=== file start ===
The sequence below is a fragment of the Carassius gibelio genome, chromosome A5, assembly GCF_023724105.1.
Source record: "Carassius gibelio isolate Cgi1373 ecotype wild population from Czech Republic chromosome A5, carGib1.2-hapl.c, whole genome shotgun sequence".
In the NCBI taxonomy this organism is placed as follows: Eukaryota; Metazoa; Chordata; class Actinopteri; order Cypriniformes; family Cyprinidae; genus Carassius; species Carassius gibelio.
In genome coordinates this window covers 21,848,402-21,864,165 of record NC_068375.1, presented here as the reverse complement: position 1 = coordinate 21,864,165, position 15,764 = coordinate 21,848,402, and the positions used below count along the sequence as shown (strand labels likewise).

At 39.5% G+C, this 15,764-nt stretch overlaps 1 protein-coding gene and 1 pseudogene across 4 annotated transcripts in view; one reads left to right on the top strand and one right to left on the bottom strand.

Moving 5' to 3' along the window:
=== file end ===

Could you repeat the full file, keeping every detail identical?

The sequence below is a fragment of the Carassius gibelio genome, chromosome A5, assembly GCF_023724105.1.
Source record: "Carassius gibelio isolate Cgi1373 ecotype wild population from Czech Republic chromosome A5, carGib1.2-hapl.c, whole genome shotgun sequence".
In the NCBI taxonomy this organism is placed as follows: Eukaryota; Metazoa; Chordata; class Actinopteri; order Cypriniformes; family Cyprinidae; genus Carassius; species Carassius gibelio.
In genome coordinates this window covers 21,848,402-21,864,165 of record NC_068375.1, presented here as the reverse complement: position 1 = coordinate 21,864,165, position 15,764 = coordinate 21,848,402, and the positions used below count along the sequence as shown (strand labels likewise).

At 39.5% G+C, this 15,764-nt stretch overlaps 1 protein-coding gene and 1 pseudogene across 4 annotated transcripts in view; one reads left to right on the top strand and one right to left on the bottom strand.

Moving 5' to 3' along the window: